Show Details Abstract Unambiguous starfree langauges (UL) were defined by Schutzenberger in 1976 as the variety DA. Since then, this langauge class has found diverse characterizations in logics and automata over finite words. Pioneering work of Pin, Weil, Therien and Wilke showed that logics FO2[<] as well as Delta2[<] characterize this class. Etessami, Vardi and Wilke showed effective equivalence between FO2[<] and the well known "unary" temporal logic TL[F,P]. Schwentik, Volmer and Therien showed that UL are precisely the langauges recognized by Partially ordered 2way DFA (PO2DFA). The talk will provide a quick overview of these results. We will then move to more recent work on temporal logics for UL. Four widely different temporal logics over finite words, namely TL[F,P], TL[Xa,Ya], Recursive TL[Xphi,Yphi] and interval logic UITL+ can be shown to be equally expressive and to precisely characterize the language class UL, Moreover, they all have NP complete satisfiability. Clearly, an explanation of robustness and efficient decidability of temporal logics for UL is needed. Towards this, we formulate effective reductions between these logics and also to PO2DFA, showing that these logics are equally expressive. Moreover, the reductions from logics to automata are efficient and they allows us to establish the NPComplete satisfiability of all the four logics. We observe that these reductions rely upon on some important properties of "deterministic" temporal logics, namely, unique parsability, ranker directionality and ranker convexity. These will be explained and motivated. (joint work with Simoni Shah.) References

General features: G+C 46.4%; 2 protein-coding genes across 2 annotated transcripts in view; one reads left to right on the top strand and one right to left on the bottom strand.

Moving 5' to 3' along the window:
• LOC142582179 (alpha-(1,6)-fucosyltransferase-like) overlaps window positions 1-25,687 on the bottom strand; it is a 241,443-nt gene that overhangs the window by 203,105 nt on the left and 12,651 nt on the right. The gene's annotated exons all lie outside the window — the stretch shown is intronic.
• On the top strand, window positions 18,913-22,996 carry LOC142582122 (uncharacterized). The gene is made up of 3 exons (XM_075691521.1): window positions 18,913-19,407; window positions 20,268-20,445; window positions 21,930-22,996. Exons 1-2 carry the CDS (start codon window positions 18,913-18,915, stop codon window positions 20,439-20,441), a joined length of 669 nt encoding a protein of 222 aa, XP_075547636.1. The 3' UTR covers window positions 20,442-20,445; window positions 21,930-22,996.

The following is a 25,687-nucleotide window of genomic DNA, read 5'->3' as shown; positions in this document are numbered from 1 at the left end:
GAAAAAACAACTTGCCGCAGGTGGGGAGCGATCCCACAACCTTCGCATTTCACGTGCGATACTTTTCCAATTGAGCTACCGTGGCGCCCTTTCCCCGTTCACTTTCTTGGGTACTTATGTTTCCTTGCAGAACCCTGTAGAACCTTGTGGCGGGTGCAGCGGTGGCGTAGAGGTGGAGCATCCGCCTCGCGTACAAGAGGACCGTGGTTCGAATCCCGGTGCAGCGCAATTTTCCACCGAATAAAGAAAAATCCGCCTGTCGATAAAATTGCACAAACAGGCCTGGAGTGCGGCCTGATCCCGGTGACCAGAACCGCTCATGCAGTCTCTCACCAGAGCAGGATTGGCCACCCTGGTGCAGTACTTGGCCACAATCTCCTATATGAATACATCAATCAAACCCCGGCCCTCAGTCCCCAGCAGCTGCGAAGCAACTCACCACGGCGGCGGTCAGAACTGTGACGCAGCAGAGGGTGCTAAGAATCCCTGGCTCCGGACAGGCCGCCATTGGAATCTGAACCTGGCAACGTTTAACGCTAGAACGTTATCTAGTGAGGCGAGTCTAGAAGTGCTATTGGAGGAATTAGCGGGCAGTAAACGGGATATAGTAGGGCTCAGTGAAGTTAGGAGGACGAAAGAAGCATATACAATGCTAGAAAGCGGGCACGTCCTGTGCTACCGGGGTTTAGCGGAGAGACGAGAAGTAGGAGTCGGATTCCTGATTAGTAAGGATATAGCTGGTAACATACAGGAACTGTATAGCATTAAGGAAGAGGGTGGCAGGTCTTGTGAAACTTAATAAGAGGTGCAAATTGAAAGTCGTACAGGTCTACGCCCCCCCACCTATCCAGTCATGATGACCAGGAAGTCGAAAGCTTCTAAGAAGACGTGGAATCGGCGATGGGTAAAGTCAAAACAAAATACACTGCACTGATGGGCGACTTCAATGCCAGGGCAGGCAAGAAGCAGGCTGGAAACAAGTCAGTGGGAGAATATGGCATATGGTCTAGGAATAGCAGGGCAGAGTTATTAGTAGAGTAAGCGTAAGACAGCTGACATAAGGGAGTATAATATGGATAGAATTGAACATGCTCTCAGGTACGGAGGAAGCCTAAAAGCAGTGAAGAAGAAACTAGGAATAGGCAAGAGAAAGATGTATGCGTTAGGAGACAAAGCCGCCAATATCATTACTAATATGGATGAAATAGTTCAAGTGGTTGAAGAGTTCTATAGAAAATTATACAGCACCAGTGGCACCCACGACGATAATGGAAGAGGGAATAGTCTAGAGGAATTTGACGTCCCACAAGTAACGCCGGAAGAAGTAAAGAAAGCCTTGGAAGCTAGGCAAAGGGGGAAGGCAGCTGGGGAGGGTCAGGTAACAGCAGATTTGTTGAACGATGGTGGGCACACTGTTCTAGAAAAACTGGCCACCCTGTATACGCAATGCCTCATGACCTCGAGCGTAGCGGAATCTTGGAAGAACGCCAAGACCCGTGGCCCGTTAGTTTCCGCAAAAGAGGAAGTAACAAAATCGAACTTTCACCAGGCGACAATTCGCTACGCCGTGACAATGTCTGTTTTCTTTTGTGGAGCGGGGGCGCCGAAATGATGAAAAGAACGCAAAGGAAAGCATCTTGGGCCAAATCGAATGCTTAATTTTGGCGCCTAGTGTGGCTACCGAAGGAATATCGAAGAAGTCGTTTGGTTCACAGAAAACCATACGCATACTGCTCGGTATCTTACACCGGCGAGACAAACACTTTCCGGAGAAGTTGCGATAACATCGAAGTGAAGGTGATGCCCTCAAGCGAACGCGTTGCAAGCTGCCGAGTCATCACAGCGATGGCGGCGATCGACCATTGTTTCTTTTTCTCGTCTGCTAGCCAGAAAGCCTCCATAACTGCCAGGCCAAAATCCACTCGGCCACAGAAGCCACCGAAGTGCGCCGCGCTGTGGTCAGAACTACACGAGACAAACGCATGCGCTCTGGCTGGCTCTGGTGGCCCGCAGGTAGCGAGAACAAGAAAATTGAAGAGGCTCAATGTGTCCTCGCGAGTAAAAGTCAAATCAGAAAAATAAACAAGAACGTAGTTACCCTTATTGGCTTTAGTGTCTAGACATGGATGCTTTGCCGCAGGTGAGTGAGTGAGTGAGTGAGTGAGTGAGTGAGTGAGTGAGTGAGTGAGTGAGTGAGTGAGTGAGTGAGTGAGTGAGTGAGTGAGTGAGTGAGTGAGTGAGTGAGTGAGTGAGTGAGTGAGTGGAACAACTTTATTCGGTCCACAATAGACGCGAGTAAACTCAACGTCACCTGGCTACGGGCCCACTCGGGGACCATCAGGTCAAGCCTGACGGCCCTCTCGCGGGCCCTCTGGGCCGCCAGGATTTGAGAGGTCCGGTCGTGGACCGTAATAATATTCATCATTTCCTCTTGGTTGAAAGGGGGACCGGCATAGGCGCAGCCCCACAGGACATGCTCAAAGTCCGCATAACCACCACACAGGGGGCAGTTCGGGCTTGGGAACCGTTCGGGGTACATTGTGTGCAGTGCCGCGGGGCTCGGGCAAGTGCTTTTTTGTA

Seminar13022
Show Details Abstract (This seminar was the video screening of a lecture delivered at the Isaac Newton Institute, University of Cambridge, UK. Video link: Click here) Why give so much credit to Turing and not to Church? Church was a full professor at Princeton in 1936 when Turing was a mere graduate student. Church had studied Hilbert's papers a decade before Turing and had explained them to his Princeton thesis adviser, Oswald Veblen. Church was working in the HerbrandGodel recursive functions defined by Godel, the most eminent logician at the time. These used the concept of recursion (induction) which had appreared in mathematics since Dedekind [1888]. In contrast, Turing machines were a fanciful new invention without such a concise, mathematical definition in a familiar formalism. By 1934, Church and Kleene had shown that most number theoretic functions were $\lambda$definable and therefore recursive, giving clear evidence for Church's Thesis. Church was the first to propose Church's Thesis when even Godel did not believe it. Church got it right and he got it first. The effectively calculable functions _are_ the recursive functions. By any purely quantifiable evaluation, Church's contribution was at least as important as Turing's. However, characterizing human computability was _not_ a purely quantifiable process. References To be updated Seminar13021
Show Details Abstract This talk is aimed at presenting an approach for solving Boolean equations by expanding the. Functions involved in terms of special systems of orthonormal (ON) terms. These special systems are polynomial order as compared to ON terms such asminterms which are of exponential order. ON expansions bring in a natural parallelism in the computation. This expansion generalizes the BoolShannon expansion and the resulting elimination theory of Boolean algebras. References